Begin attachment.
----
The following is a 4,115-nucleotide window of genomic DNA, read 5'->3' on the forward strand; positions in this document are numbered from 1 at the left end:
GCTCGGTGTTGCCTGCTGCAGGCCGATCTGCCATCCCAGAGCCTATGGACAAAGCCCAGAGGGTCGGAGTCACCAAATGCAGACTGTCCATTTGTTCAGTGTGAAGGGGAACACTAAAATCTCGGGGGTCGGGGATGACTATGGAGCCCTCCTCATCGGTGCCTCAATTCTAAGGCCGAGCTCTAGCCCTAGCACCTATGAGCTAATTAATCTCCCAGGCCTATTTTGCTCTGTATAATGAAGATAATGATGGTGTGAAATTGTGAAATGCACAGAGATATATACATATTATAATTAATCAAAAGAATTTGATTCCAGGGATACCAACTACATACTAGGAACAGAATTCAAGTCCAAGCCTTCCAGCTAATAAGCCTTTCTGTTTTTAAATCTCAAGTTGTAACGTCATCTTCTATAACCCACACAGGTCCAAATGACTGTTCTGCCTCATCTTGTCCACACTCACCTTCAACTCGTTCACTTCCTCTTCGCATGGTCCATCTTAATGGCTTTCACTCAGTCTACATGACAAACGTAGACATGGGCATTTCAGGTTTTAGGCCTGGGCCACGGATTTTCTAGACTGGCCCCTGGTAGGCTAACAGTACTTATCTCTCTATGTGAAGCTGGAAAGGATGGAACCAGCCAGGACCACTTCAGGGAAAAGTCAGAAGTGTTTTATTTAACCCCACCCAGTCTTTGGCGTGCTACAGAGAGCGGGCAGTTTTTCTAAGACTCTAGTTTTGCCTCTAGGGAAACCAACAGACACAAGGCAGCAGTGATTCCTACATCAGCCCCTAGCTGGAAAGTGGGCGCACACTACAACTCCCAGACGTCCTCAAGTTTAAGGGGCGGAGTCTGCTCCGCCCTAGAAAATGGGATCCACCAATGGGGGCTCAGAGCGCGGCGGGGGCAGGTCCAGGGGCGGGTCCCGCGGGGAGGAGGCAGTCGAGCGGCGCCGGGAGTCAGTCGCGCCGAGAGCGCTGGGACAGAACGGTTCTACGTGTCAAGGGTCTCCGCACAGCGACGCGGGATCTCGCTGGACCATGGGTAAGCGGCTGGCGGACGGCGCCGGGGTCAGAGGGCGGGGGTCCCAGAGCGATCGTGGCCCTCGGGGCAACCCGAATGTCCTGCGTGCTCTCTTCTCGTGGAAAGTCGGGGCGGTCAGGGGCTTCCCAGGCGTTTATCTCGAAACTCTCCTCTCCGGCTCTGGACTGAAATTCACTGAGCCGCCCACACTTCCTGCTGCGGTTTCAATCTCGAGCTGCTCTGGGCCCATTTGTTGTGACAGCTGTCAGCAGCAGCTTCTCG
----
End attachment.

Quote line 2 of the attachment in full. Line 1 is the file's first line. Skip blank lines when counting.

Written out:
GCTCGGTGTTGCCTGCTGCAGGCCGATCTGCCATCCCAGAGCCTATGGACAAAGCCCAGAGGGTCGGAGTCACCAAATGCAGACTGTCCATTTGTTCAGTGTGAAGGGGAACACTAAAATCTCGGGGGTCGGGGATGACTATGGAGCCCTCCTCATCGGTGCCTCAATTCTAAGGCCGAGCTCTAGCCCTAGCACCTATGAGCTAATTAATCTCCCAGGCCTATTTTGCTCTGTATAATGAAGATAATGATGGTGTGAAATTGTGAAATGCACAGAGATATATACATATTATAATTAATCAAAAGAATTTGATTCCAGGGATACCAACTACATACTAGGAACAGAATTCAAGTCCAAGCCTTCCAGCTAATAAGCCTTTCTGTTTTTAAATCTCAAGTTGTAACGTCATCTTCTATAACCCACACAGGTCCAAATGACTGTTCTGCCTCATCTTGTCCACACTCACCTTCAACTCGTTCACTTCCTCTTCGCATGGTCCATCTTAATGGCTTTCACTCAGTCTACATGACAAACGTAGACATGGGCATTTCAGGTTTTAGGCCTGGGCCACGGATTTTCTAGACTGGCCCCTGGTAGGCTAACAGTACTTATCTCTCTATGTGAAGCTGGAAAGGATGGAACCAGCCAGGACCACTTCAGGGAAAAGTCAGAAGTGTTTTATTTAACCCCACCCAGTCTTTGGCGTGCTACAGAGAGCGGGCAGTTTTTCTAAGACTCTAGTTTTGCCTCTAGGGAAACCAACAGACACAAGGCAGCAGTGATTCCTACATCAGCCCCTAGCTGGAAAGTGGGCGCACACTACAACTCCCAGACGTCCTCAAGTTTAAGGGGCGGAGTCTGCTCCGCCCTAGAAAATGGGATCCACCAATGGGGGCTCAGAGCGCGGCGGGGGCAGGTCCAGGGGCGGGTCCCGCGGGGAGGAGGCAGTCGAGCGGCGCCGGGAGTCAGTCGCGCCGAGAGCGCTGGGACAGAACGGTTCTACGTGTCAAGGGTCTCCGCACAGCGACGCGGGATCTCGCTGGACCATGGGTAAGCGGCTGGCGGACGGCGCCGGGGTCAGAGGGCGGGGGTCCCAGAGCGATCGTGGCCCTCGGGGCAACCCGAATGTCCTGCGTGCTCTCTTCTCGTGGAAAGTCGGGGCGGTCAGGGGCTTCCCAGGCGTTTATCTCGAAACTCTCCTCTCCGGCTCTGGACTGAAATTCACTGAGCCGCCCACACTTCCTGCTGCGGTTTCAATCTCGAGCTGCTCTGGGCCCATTTGTTGTGACAGCTGTCAGCAGCAGCTTCTCG